GD: What do you think about the arguments that these (dam) projects threaten to break connections that people have with water and the spiritual values that people associate with water? In Tehri, they were saying that the dam would kill the Goddess, that it would disrespect the Mother (associated with the river). To what extent do you think that those are valid arguments that speak to the concerns of the affected communities? To what extent, if at all, do you think they are part of opposition rhetoric? And how do those arguments travel and get processed in political spheres? Do they delegitimize people's development-related concerns because they signal a non-modern rationale?

SK: From the point of view of the community, they are very real issues. The river is not just a site of livelihood; it's a site of spiritual regeneration. And for them, for the community, because it is a site of regeneration and a site of livelihood, their defense is a defense of both and of many other things. It is also a site of historical memory. The destruction of that site therefore is also a destruction of their history. It's also destruction of their past. But what was very ironical to me was (the behavior of) the governments in power. In many cases for instance when the Hindu right wing, the Hindu nationalist party was in power in Delhi and the state government, they were projecting themselves as defenders of Indian culture, as defenders of its multiple plural religious system. When, however, it came to the question of fourteenth century temples or ancient Hindu sites from the Indus valley civilization being submerged or (the loss of) what Tehri represented -for local communities it involved both the spiritual God Mother and Mother but it also played an important role in the cycle of ritual and regeneration- they completely discounted it. So they selectively appropriate tradition for their nationalistic regressive politics and then they selectively appropriate modernity to defend the dam. And so it's a strange co-existence between the defence of modernity, which is actually destroying elements of Indian spiritual and religious roots, and at the same time the defence of those spiritual and religious roots selectively to shape their politics. I think that one of the mistakes that a part of India's Left has made in discounting the value of religion in Indian political life is that they have allowed the Hindu right to appropriate the space that belongs in all its plurality to the people. Which is that, if the spiritual significant of the river is important for the local community, then we must give space to the power of that connection. We mustn't allow it to be appropriated by one particular political force. It is important to sustain the fact that an extremely liberative politics can be shaped that is rooted in a spiritual context.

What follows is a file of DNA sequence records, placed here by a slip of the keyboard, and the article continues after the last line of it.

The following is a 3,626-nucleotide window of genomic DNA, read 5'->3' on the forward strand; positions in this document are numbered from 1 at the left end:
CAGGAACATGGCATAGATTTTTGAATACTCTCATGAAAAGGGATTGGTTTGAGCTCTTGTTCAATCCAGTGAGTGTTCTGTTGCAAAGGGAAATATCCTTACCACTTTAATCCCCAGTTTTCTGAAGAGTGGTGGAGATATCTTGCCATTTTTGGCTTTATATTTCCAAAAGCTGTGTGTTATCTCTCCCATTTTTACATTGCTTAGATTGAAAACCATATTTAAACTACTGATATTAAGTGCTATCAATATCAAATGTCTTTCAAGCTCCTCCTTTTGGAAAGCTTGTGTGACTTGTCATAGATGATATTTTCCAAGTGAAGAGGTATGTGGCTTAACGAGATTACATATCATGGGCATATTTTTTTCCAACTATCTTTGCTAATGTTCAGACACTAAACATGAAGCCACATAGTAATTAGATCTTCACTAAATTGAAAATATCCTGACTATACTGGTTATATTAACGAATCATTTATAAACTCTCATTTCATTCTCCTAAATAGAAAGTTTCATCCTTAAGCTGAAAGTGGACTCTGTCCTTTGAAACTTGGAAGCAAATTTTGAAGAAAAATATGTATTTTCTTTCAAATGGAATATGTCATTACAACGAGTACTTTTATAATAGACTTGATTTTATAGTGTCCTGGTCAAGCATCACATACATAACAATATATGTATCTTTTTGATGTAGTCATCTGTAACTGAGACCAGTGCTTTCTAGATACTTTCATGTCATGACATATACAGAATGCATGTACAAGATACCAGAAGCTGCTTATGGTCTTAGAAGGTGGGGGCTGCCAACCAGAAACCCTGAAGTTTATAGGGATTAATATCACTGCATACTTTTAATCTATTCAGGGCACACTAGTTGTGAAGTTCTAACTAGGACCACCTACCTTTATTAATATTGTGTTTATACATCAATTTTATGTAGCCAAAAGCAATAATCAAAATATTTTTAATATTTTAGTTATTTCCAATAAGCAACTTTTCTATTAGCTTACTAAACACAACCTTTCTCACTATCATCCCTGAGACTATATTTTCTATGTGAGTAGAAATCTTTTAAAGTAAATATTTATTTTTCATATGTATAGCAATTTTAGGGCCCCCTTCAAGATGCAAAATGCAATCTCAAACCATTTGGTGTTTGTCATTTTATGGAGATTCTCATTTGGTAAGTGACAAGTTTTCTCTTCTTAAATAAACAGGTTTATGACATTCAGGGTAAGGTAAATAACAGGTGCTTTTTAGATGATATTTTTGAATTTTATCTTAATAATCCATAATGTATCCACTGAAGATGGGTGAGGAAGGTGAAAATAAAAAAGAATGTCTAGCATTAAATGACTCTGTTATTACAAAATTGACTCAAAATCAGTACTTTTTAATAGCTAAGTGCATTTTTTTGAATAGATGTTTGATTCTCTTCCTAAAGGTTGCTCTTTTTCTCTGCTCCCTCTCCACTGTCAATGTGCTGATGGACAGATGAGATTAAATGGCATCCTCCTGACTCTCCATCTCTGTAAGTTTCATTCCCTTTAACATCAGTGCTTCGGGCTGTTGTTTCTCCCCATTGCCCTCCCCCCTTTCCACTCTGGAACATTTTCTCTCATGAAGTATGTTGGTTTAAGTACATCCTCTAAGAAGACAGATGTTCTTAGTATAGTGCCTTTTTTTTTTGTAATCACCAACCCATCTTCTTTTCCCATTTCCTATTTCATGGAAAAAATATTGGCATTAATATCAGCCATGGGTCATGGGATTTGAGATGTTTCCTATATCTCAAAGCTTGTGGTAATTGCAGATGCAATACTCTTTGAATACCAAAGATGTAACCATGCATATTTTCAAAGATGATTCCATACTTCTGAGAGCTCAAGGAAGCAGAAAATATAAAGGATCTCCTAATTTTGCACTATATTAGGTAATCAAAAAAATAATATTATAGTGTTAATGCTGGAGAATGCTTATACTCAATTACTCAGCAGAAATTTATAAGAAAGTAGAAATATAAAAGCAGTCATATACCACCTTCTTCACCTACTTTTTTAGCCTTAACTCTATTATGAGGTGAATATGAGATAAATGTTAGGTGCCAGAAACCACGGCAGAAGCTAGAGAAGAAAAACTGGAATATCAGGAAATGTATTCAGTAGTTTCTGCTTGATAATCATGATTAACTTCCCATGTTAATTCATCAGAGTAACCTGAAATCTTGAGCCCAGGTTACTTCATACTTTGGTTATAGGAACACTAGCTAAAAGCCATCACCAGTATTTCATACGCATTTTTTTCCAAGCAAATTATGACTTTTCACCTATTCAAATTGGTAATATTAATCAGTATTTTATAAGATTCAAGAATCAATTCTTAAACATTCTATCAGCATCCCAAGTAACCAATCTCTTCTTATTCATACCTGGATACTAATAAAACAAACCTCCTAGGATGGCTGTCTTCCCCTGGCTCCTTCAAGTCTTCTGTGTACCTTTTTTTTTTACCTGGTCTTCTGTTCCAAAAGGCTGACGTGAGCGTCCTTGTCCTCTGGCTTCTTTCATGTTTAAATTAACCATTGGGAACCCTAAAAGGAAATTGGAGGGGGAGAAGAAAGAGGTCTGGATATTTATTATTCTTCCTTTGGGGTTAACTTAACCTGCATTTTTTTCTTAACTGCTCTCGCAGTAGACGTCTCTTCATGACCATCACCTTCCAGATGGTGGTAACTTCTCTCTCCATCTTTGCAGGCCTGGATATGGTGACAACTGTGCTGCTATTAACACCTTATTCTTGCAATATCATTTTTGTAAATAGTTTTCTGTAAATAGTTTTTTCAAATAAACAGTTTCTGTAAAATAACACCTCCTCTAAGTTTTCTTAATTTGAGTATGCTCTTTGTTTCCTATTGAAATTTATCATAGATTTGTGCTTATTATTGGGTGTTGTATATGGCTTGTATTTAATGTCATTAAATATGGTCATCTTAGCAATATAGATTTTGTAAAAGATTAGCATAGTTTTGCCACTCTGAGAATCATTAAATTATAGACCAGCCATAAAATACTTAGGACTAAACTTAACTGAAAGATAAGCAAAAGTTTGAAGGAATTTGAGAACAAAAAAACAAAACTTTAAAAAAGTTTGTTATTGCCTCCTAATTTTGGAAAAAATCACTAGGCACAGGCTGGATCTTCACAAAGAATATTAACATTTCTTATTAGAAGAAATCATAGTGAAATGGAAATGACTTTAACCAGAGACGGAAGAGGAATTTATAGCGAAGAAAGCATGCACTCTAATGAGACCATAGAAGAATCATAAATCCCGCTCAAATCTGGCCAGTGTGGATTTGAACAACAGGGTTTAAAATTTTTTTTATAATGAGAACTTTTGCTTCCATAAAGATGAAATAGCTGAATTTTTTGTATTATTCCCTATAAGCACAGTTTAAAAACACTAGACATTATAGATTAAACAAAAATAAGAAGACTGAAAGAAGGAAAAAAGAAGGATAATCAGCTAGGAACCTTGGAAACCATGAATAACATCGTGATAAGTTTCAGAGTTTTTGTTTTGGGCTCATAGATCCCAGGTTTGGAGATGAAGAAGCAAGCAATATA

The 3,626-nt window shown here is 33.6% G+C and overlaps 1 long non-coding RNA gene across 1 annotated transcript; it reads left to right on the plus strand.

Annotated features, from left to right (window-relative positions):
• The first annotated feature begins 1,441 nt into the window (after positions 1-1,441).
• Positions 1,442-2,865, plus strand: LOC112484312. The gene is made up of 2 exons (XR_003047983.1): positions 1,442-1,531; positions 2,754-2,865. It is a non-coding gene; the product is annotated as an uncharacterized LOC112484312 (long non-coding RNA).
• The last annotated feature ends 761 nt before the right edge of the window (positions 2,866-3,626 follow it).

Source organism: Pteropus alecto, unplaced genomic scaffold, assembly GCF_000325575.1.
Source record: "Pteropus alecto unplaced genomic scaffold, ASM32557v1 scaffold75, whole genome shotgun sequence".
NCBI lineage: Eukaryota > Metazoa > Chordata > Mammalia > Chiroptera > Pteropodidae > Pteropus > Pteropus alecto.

GD: To go back to the movements, how do you feel about the shift -you said it was very significant- to focusing on compensation and rehabilitation. How valuable do you see that as a shift and how does it affect other struggles? Are other movements looking towards this shift and deciding to talk about how large-scale projects should be managed instead of whether they should be built at all?